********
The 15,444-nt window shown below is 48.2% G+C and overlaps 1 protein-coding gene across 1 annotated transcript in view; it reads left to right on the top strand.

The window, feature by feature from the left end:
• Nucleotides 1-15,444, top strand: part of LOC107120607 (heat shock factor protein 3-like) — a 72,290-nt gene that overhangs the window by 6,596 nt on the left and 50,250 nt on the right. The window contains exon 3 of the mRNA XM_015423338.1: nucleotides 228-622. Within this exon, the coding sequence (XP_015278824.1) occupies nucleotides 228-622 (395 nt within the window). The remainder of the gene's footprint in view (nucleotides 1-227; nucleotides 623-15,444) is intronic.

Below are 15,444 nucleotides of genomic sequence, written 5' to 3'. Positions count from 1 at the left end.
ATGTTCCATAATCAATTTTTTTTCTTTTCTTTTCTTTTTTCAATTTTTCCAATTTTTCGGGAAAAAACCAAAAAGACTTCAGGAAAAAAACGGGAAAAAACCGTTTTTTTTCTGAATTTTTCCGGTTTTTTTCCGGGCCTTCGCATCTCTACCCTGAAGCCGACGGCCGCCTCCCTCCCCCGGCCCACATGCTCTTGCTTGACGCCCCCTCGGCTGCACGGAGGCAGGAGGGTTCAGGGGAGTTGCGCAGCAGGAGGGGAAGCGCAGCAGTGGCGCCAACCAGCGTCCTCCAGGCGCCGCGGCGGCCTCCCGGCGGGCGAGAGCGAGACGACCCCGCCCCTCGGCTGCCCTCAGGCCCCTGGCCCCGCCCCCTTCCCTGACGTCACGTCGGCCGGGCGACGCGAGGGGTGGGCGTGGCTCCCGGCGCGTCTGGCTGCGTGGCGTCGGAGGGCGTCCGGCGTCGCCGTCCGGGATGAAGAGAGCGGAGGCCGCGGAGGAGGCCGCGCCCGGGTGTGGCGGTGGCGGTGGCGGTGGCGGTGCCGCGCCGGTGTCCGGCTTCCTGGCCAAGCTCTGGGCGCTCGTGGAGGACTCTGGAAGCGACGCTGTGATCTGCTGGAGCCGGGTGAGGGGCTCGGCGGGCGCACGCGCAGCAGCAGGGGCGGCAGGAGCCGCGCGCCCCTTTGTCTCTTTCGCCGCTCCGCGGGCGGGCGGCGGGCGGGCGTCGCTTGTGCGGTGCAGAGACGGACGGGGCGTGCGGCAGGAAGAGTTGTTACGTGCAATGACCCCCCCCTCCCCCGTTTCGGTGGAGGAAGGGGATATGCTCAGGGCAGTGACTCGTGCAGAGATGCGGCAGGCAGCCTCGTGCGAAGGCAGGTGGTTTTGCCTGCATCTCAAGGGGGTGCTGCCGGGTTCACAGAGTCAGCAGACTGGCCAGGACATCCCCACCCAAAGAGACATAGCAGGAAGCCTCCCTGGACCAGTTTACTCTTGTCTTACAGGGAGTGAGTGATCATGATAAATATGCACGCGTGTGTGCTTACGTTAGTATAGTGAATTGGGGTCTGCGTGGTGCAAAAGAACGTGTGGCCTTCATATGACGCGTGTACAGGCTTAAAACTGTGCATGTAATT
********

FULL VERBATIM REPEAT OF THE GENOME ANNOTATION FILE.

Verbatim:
The 15,444-nt window shown below is 48.2% G+C and overlaps 1 protein-coding gene across 1 annotated transcript in view; it reads left to right on the top strand.

The window, feature by feature from the left end:
• Nucleotides 1-15,444, top strand: part of LOC107120607 (heat shock factor protein 3-like) — a 72,290-nt gene that overhangs the window by 6,596 nt on the left and 50,250 nt on the right. The window contains exon 3 of the mRNA XM_015423338.1: nucleotides 228-622. Within this exon, the coding sequence (XP_015278824.1) occupies nucleotides 228-622 (395 nt within the window). The remainder of the gene's footprint in view (nucleotides 1-227; nucleotides 623-15,444) is intronic.

Below are 15,444 nucleotides of genomic sequence, written 5' to 3'. Positions count from 1 at the left end.
ATGTTCCATAATCAATTTTTTTTCTTTTCTTTTCTTTTTTCAATTTTTCCAATTTTTCGGGAAAAAACCAAAAAGACTTCAGGAAAAAAACGGGAAAAAACCGTTTTTTTTCTGAATTTTTCCGGTTTTTTTCCGGGCCTTCGCATCTCTACCCTGAAGCCGACGGCCGCCTCCCTCCCCCGGCCCACATGCTCTTGCTTGACGCCCCCTCGGCTGCACGGAGGCAGGAGGGTTCAGGGGAGTTGCGCAGCAGGAGGGGAAGCGCAGCAGTGGCGCCAACCAGCGTCCTCCAGGCGCCGCGGCGGCCTCCCGGCGGGCGAGAGCGAGACGACCCCGCCCCTCGGCTGCCCTCAGGCCCCTGGCCCCGCCCCCTTCCCTGACGTCACGTCGGCCGGGCGACGCGAGGGGTGGGCGTGGCTCCCGGCGCGTCTGGCTGCGTGGCGTCGGAGGGCGTCCGGCGTCGCCGTCCGGGATGAAGAGAGCGGAGGCCGCGGAGGAGGCCGCGCCCGGGTGTGGCGGTGGCGGTGGCGGTGGCGGTGCCGCGCCGGTGTCCGGCTTCCTGGCCAAGCTCTGGGCGCTCGTGGAGGACTCTGGAAGCGACGCTGTGATCTGCTGGAGCCGGGTGAGGGGCTCGGCGGGCGCACGCGCAGCAGCAGGGGCGGCAGGAGCCGCGCGCCCCTTTGTCTCTTTCGCCGCTCCGCGGGCGGGCGGCGGGCGGGCGTCGCTTGTGCGGTGCAGAGACGGACGGGGCGTGCGGCAGGAAGAGTTGTTACGTGCAATGACCCCCCCCTCCCCCGTTTCGGTGGAGGAAGGGGATATGCTCAGGGCAGTGACTCGTGCAGAGATGCGGCAGGCAGCCTCGTGCGAAGGCAGGTGGTTTTGCCTGCATCTCAAGGGGGTGCTGCCGGGTTCACAGAGTCAGCAGACTGGCCAGGACATCCCCACCCAAAGAGACATAGCAGGAAGCCTCCCTGGACCAGTTTACTCTTGTCTTACAGGGAGTGAGTGATCATGATAAATATGCACGCGTGTGTGCTTACGTTAGTATAGTGAATTGGGGTCTGCGTGGTGCAAAAGAACGTGTGGCCTTCATATGACGCGTGTACAGGCTTAAAACTGTGCATGTAATT